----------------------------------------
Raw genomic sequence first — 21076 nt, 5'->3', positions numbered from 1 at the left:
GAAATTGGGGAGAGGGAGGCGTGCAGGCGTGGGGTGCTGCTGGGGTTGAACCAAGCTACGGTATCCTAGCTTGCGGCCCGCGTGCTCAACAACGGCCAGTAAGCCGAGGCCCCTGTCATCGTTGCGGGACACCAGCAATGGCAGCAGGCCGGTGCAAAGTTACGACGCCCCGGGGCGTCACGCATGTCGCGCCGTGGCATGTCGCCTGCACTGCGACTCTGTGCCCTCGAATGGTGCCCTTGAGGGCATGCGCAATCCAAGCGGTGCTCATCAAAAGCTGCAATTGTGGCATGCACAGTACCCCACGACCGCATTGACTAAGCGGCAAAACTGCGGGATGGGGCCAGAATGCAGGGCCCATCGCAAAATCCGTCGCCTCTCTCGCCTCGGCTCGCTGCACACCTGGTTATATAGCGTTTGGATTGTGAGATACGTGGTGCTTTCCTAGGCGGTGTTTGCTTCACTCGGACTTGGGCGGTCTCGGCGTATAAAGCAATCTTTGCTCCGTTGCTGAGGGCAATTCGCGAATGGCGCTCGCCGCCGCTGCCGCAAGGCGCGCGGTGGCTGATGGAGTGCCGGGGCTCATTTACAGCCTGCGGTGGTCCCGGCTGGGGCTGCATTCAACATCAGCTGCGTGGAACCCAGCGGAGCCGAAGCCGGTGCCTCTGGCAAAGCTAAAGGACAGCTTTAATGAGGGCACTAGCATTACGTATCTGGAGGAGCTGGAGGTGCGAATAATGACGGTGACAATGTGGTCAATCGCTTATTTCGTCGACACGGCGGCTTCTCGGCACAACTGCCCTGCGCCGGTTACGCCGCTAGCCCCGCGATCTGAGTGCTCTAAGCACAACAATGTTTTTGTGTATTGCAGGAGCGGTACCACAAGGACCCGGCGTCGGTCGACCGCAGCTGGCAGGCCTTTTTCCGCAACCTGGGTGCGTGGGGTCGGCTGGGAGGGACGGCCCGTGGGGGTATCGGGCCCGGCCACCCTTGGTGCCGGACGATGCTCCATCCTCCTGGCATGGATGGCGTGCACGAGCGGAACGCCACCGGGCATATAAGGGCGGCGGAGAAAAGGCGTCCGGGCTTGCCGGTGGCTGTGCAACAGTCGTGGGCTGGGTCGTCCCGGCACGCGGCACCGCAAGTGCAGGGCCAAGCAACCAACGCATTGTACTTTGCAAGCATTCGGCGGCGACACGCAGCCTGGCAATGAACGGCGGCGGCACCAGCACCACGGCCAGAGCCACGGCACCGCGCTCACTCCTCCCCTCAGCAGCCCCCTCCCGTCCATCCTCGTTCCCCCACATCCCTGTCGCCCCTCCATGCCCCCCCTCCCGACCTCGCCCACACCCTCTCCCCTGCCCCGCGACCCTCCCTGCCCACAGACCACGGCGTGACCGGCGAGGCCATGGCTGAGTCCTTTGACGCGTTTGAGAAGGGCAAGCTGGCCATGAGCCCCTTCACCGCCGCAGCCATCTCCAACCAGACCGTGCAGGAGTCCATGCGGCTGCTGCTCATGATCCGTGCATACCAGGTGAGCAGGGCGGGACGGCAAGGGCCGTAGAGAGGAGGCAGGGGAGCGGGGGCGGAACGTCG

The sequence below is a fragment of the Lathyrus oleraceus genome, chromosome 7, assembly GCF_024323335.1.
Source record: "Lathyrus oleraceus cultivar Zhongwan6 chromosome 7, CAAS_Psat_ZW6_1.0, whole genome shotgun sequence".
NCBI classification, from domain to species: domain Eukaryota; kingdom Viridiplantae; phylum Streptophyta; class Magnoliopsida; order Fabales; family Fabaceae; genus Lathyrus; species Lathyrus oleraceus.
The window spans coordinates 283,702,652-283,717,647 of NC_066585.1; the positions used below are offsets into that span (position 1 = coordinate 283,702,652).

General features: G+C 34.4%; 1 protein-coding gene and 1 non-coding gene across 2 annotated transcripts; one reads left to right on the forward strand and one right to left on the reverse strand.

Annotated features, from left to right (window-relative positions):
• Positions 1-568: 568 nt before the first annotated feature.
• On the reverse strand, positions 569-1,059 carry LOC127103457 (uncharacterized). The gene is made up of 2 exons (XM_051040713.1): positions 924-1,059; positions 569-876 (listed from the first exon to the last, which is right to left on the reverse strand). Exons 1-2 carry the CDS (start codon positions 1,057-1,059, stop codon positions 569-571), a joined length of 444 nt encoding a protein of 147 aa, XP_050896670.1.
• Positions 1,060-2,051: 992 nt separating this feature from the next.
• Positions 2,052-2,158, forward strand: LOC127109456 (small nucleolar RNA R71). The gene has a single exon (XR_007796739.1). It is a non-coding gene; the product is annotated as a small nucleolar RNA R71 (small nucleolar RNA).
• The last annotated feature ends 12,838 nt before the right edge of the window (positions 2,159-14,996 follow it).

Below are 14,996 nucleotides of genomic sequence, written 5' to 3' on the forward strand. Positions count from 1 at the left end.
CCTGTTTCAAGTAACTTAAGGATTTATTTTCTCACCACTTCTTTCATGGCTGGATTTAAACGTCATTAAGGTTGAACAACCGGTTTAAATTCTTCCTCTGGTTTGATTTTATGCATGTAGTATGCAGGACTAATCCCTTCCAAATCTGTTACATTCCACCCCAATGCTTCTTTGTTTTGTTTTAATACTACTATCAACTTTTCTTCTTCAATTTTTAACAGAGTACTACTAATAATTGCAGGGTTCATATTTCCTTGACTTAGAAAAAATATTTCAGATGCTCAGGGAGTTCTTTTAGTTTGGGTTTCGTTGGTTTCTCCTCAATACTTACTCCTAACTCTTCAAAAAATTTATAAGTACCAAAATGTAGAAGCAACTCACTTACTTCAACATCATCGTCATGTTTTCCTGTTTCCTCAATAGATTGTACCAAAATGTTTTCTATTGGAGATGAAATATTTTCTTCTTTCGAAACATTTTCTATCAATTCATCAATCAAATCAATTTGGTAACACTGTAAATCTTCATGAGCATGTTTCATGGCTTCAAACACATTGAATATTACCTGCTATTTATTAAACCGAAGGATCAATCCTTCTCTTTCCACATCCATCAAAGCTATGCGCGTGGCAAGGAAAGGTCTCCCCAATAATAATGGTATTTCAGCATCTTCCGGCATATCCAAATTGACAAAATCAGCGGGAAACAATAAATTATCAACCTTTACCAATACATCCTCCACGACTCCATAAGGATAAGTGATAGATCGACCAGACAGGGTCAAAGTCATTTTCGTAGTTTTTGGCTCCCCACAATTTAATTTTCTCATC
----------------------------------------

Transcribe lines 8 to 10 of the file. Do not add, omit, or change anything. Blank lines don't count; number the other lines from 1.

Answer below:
Annotated features, from left to right (window-relative positions):
• Positions 1-568: 568 nt before the first annotated feature.
• On the reverse strand, positions 569-1,059 carry LOC127103457 (uncharacterized). The gene is made up of 2 exons (XM_051040713.1): positions 924-1,059; positions 569-876 (listed from the first exon to the last, which is right to left on the reverse strand). Exons 1-2 carry the CDS (start codon positions 1,057-1,059, stop codon positions 569-571), a joined length of 444 nt encoding a protein of 147 aa, XP_050896670.1.